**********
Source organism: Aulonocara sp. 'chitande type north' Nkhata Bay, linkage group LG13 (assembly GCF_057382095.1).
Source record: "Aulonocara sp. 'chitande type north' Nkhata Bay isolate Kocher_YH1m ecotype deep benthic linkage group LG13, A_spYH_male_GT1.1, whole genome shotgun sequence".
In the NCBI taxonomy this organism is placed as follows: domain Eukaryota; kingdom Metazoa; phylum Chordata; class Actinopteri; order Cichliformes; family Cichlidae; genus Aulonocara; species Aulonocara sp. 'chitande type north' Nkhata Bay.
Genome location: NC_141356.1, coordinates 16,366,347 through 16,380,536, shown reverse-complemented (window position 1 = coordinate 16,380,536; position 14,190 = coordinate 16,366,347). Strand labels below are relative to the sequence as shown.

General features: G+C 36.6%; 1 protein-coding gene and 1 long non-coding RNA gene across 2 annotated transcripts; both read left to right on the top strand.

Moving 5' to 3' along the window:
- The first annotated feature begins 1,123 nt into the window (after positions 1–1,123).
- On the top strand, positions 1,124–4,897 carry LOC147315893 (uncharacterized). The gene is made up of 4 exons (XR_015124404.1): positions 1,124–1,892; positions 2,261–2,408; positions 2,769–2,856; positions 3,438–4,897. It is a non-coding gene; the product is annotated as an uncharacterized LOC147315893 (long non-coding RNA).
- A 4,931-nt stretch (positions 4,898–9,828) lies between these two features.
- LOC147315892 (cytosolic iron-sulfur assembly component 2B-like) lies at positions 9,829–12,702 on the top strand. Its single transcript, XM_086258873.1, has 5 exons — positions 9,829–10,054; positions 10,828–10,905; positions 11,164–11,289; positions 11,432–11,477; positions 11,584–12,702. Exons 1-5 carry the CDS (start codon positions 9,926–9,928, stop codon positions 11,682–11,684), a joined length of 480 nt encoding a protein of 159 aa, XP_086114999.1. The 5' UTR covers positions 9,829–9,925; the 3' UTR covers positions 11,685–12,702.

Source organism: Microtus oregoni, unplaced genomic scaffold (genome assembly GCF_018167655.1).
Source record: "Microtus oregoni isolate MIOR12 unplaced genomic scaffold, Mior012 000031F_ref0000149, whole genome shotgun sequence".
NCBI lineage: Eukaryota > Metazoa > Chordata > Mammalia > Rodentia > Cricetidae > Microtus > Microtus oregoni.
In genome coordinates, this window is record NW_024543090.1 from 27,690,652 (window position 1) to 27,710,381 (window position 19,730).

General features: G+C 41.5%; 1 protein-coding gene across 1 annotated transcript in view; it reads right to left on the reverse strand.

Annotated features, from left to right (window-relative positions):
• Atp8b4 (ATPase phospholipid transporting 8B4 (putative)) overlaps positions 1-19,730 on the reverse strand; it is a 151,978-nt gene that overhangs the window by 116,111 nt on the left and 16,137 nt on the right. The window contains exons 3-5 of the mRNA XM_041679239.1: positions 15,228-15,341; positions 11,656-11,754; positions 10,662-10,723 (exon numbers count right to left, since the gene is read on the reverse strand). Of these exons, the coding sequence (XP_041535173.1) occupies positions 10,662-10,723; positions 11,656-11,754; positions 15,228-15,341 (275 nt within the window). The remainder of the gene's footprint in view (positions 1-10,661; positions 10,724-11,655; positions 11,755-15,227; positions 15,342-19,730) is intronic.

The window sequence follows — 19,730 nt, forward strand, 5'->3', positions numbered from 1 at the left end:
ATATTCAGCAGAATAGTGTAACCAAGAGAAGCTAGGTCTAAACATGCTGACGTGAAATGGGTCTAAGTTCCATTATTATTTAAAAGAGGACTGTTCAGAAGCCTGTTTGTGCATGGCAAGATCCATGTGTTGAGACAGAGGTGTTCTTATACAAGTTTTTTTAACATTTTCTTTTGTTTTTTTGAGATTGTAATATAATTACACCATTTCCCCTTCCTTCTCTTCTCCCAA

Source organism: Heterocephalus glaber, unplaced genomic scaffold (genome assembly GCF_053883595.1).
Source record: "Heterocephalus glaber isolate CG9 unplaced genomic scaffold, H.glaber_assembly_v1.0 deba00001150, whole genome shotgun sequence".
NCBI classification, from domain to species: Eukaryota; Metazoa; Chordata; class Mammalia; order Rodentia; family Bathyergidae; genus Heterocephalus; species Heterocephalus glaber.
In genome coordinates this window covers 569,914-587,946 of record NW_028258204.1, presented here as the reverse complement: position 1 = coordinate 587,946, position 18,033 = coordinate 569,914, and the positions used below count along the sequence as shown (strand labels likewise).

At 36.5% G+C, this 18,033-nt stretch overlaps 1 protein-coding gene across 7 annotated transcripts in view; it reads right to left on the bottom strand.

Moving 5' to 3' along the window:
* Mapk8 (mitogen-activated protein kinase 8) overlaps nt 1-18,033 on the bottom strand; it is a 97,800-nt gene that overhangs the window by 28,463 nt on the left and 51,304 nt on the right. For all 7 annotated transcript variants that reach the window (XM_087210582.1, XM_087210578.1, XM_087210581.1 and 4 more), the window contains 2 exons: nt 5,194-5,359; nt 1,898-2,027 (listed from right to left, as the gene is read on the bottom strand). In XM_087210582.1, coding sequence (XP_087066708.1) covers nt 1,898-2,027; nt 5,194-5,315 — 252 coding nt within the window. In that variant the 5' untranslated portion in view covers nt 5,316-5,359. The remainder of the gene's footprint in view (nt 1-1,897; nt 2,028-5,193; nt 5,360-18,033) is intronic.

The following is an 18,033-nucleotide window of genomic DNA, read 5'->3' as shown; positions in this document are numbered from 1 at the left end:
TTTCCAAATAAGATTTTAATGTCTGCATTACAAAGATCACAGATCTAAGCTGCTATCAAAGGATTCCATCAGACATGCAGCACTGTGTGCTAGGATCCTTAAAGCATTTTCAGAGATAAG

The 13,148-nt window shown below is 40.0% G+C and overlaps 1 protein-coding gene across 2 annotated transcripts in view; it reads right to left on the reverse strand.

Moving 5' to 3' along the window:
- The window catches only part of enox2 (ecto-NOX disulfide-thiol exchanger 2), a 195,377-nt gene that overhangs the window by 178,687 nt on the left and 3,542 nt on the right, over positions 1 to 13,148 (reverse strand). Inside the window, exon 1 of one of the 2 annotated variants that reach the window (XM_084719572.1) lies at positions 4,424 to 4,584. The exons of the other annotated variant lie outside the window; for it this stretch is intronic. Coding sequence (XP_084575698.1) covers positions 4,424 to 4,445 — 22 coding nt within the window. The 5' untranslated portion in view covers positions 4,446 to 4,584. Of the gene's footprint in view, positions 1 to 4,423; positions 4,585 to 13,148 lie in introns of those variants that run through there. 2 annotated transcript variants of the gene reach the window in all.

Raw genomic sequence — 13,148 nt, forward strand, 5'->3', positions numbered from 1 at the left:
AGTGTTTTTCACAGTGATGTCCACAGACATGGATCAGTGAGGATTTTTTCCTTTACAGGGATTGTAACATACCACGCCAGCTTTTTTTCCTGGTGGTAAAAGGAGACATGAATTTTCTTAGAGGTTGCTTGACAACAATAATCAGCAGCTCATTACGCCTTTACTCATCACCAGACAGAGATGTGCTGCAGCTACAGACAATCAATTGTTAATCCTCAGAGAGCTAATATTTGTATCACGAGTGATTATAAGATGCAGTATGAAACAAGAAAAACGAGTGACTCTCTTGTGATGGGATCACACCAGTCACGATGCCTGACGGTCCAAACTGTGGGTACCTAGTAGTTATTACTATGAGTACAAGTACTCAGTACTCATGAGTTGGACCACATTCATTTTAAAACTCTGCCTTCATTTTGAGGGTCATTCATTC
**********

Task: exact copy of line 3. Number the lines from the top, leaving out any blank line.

In the NCBI taxonomy this organism is placed as follows: domain Eukaryota; kingdom Metazoa; phylum Chordata; class Actinopteri; order Cichliformes; family Cichlidae; genus Aulonocara; species Aulonocara sp. 'chitande type north' Nkhata Bay.